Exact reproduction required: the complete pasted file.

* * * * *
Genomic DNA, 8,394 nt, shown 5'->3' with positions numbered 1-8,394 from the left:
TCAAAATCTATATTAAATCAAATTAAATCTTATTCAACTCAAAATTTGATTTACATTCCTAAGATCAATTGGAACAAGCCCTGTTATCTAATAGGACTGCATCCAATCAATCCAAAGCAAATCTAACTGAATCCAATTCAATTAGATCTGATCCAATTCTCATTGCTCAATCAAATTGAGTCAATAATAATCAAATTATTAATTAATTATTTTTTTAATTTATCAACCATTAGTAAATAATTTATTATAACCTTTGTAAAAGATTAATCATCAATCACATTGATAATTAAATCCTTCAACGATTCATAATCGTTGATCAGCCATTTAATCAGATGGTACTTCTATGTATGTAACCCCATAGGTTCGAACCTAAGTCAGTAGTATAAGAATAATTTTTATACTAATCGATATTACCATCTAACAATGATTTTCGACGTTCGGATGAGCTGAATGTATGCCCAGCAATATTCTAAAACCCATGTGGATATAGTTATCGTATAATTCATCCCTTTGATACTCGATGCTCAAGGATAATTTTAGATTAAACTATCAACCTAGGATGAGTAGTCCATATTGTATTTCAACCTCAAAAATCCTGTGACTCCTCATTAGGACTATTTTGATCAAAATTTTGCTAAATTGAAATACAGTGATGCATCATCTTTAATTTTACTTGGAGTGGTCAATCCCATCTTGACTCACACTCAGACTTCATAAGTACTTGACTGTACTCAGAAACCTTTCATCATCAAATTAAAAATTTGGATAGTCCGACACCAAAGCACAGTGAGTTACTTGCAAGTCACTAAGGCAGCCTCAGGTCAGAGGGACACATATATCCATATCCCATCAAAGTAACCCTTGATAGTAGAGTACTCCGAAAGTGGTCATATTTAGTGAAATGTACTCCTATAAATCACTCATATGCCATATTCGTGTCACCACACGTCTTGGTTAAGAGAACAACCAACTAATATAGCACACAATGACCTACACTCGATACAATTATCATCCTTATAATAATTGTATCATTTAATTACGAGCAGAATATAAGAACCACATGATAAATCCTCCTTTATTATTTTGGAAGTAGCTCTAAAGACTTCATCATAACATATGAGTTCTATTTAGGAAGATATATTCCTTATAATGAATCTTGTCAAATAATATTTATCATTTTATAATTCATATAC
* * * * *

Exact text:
Genomic DNA, 8,394 nt, shown 5'->3' with positions numbered 1-8,394 from the left:
TCAAAATCTATATTAAATCAAATTAAATCTTATTCAACTCAAAATTTGATTTACATTCCTAAGATCAATTGGAACAAGCCCTGTTATCTAATAGGACTGCATCCAATCAATCCAAAGCAAATCTAACTGAATCCAATTCAATTAGATCTGATCCAATTCTCATTGCTCAATCAAATTGAGTCAATAATAATCAAATTATTAATTAATTATTTTTTTAATTTATCAACCATTAGTAAATAATTTATTATAACCTTTGTAAAAGATTAATCATCAATCACATTGATAATTAAATCCTTCAACGATTCATAATCGTTGATCAGCCATTTAATCAGATGGTACTTCTATGTATGTAACCCCATAGGTTCGAACCTAAGTCAGTAGTATAAGAATAATTTTTATACTAATCGATATTACCATCTAACAATGATTTTCGACGTTCGGATGAGCTGAATGTATGCCCAGCAATATTCTAAAACCCATGTGGATATAGTTATCGTATAATTCATCCCTTTGATACTCGATGCTCAAGGATAATTTTAGATTAAACTATCAACCTAGGATGAGTAGTCCATATTGTATTTCAACCTCAAAAATCCTGTGACTCCTCATTAGGACTATTTTGATCAAAATTTTGCTAAATTGAAATACAGTGATGCATCATCTTTAATTTTACTTGGAGTGGTCAATCCCATCTTGACTCACACTCAGACTTCATAAGTACTTGACTGTACTCAGAAACCTTTCATCATCAAATTAAAAATTTGGATAGTCCGACACCAAAGCACAGTGAGTTACTTGCAAGTCACTAAGGCAGCCTCAGGTCAGAGGGACACATATATCCATATCCCATCAAAGTAACCCTTGATAGTAGAGTACTCCGAAAGTGGTCATATTTAGTGAAATGTACTCCTATAAATCACTCATATGCCATATTCGTGTCACCACACGTCTTGGTTAAGAGAACAACCAACTAATATAGCACACAATGACCTACACTCGATACAATTATCATCCTTATAATAATTGTATCATTTAATTACGAGCAGAATATAAGAACCACATGATAAATCCTCCTTTATTATTTTGGAAGTAGCTCTAAAGACTTCATCATAACATATGAGTTCTATTTAGGAAGATATATTCCTTATAATGAATCTTGTCAAATAATATTTATCATTTTATAATTCATATAC